According to the GIDS scale, a language is ‘safe’ if it is spoken by ‘all generations’, and there is no disruption in its transmission from one generation to the next. A language could be ‘safe but still threatened’ despite the fact that it is successively transmitted to the next generation. This happens when one or more dominant languages affect certain communication contexts of the native language. Similarly, a language could be ‘unsafe’ when its use is limited to certain domains and is not spoken by all the children and families of the community. A ‘definitely endangered’ language is one which is no longer learned by the children and is limited to adults. A ‘severely endangered language’ is spoken by only grandparents while a ‘critically endangered language’ is one which can be recalled by grandparents but is not used by them anymore. In the end, there is the category of ‘extinct’, which shows that no speaker of the language is alive.
Later, two linguists Paul Lewis and Gary Simmons expanded Fishman’s GIDS scale as the Extended Intergenerational Disruption Scale, further dividing it into various levels of language vitality and endangerment.
The second factor to determine language vitality is the absolute number of speakers of a language. This number also matters because a small number of speakers can be too vulnerable to disasters, migration and merging with a majority group.
An equally critical factor is language parity in a multilingual society. Known as ‘multilingual parity’, it deals with a situation where dominant languages are used in different domains such as official use and institutional setting whereas the endangered language is limited to informal and home contexts only. This situation gradually replaces the non-dominant language with the dominant ones and pose potential threats to its vitality.
Lack of access to educational and reading materials in the language along with its absence from the media are also among the emerging threats to the life of an endangered language. States usually promote and impose one or a few languages on the population and create a dominant culture. This influences various policies which put the endangered language at a disadvantage. Members of the dominant culture shape the ideological environment, creating a value system where a certain language or languages are regarded as prestigious and symbols of cohesion.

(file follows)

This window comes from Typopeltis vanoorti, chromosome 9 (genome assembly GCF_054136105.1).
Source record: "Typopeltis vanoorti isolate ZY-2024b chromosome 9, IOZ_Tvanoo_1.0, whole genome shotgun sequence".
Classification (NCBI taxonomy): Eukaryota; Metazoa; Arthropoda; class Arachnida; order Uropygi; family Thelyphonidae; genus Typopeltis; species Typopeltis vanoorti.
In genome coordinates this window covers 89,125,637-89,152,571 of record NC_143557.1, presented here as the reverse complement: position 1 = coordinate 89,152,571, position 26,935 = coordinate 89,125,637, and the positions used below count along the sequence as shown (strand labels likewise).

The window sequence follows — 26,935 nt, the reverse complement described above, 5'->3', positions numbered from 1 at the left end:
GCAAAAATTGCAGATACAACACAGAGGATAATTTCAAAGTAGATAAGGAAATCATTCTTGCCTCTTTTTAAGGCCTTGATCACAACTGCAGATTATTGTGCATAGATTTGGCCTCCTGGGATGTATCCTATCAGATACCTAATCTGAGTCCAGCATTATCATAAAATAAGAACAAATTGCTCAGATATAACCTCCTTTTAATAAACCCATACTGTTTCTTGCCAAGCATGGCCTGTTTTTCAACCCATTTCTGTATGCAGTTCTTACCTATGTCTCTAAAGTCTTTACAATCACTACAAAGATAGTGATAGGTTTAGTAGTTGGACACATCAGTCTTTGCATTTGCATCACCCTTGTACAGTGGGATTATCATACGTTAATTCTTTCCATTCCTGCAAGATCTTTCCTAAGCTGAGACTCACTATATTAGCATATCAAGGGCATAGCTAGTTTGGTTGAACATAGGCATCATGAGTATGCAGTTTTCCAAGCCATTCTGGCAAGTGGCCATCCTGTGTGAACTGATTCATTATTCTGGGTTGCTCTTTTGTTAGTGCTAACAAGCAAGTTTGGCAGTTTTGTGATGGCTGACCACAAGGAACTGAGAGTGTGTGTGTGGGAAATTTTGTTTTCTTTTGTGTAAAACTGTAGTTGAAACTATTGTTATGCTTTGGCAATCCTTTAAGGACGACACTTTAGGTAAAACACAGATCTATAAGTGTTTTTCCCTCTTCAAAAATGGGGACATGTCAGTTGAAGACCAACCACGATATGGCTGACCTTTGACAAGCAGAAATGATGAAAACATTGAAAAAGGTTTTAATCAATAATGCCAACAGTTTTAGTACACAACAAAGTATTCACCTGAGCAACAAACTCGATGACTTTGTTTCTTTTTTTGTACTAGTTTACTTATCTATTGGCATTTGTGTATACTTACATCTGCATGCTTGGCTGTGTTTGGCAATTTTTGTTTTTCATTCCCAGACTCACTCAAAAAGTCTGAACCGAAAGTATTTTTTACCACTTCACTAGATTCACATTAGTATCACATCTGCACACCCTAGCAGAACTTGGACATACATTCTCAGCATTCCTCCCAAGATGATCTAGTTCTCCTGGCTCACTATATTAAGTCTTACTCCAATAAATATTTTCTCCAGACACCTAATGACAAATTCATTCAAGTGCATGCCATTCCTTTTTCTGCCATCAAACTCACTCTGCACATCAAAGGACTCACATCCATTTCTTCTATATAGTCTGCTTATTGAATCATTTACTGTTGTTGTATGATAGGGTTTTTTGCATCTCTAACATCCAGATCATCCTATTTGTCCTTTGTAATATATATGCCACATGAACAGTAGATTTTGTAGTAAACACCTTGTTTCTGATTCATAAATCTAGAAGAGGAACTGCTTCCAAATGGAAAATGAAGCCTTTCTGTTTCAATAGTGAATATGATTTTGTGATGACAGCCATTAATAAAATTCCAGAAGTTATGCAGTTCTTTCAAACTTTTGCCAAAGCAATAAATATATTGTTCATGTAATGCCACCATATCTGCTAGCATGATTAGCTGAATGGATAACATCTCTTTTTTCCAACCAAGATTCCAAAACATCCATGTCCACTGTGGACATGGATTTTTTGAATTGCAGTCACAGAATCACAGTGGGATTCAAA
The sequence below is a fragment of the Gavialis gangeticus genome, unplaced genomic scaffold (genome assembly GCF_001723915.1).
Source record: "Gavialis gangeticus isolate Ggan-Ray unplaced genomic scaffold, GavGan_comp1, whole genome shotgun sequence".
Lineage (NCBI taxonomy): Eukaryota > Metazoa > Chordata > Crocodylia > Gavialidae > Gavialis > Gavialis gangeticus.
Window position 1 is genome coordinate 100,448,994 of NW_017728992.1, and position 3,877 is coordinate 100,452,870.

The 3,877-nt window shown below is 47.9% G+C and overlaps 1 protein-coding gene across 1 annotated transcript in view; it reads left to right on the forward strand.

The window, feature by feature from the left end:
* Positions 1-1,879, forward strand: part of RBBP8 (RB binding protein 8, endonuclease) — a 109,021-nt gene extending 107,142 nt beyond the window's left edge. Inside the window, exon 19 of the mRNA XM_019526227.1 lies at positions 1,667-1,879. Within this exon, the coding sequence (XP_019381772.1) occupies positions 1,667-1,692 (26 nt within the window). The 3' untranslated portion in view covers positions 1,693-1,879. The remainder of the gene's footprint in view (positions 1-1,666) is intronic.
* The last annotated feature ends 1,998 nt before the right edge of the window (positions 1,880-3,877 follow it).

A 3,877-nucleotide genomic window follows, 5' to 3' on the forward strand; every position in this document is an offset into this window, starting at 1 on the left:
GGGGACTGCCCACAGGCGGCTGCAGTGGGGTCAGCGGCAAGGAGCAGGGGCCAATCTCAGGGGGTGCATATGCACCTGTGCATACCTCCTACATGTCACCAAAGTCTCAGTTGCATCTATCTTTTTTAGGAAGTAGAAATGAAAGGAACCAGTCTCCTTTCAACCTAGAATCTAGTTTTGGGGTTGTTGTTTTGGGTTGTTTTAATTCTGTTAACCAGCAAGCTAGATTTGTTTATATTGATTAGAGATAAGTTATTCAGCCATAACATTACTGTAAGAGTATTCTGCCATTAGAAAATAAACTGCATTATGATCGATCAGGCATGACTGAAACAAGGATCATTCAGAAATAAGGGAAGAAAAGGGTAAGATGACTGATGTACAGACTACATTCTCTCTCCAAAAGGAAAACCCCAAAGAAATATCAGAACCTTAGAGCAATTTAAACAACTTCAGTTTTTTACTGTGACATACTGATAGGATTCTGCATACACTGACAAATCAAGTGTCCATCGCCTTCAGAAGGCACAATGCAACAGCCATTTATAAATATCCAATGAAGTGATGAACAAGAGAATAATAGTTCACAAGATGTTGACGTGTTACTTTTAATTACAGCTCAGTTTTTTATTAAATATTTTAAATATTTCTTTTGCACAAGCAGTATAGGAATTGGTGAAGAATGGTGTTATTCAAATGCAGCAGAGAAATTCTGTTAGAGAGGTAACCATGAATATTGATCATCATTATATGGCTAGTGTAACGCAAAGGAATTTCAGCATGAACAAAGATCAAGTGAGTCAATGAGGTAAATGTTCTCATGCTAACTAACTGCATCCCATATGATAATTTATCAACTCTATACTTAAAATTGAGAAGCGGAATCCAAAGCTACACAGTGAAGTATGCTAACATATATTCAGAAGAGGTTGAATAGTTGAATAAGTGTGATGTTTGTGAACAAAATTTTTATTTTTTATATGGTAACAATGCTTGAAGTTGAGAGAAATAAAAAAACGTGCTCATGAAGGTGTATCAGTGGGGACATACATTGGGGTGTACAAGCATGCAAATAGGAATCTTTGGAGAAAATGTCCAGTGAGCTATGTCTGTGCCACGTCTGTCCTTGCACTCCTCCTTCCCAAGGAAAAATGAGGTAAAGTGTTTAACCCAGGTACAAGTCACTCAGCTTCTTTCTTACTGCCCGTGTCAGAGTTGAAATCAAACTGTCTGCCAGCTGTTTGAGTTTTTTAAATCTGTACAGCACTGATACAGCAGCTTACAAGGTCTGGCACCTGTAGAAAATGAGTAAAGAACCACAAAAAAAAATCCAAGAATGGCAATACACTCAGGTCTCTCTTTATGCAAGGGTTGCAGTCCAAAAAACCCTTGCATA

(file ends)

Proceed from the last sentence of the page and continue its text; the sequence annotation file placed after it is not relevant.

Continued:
In such a situation multiple languages are considered as threats to national unity. Pakistan is the best example of such policies that trigger the passive assimilation of minority languages. An equal status is not given to all languages, and hence there remains wide disparity in the distribution of opportunities for different languages. The dominant groups usually remain indifferent to other languages. These policies are designed in such a way where one language is declared official or national, and this leads to forced assimilation of other languages. Again, Pakistan is an example of this phenomenon.
And finally, the speakers of a language cannot be neutral towards their language. Their attitude can be both positive and negative regarding their language and culture. When these members consider their language and culture as a hindrance to their economic and social development, they develop a negative attitude towards it and end up feeling proud of speaking and learning other languages at the expense of their own. Contrarily, when the community attaches great value to their language and considers it an integral part of their being they can celebrate it by holding various events, holding festivals and literary activities; and identify themselves with their language. This helps the language survive.
There is no single factor responsible for the endangerment of a language. All the factors mentioned above jointly endanger the vitality of a language. An integrated approach aimed at the documentation and revitalisation of an endangered language needs to be adopted if we want to have our diversity and identity intact and flourish.
The writer heads an independent organisationdealing with education anddevelopment in Swat.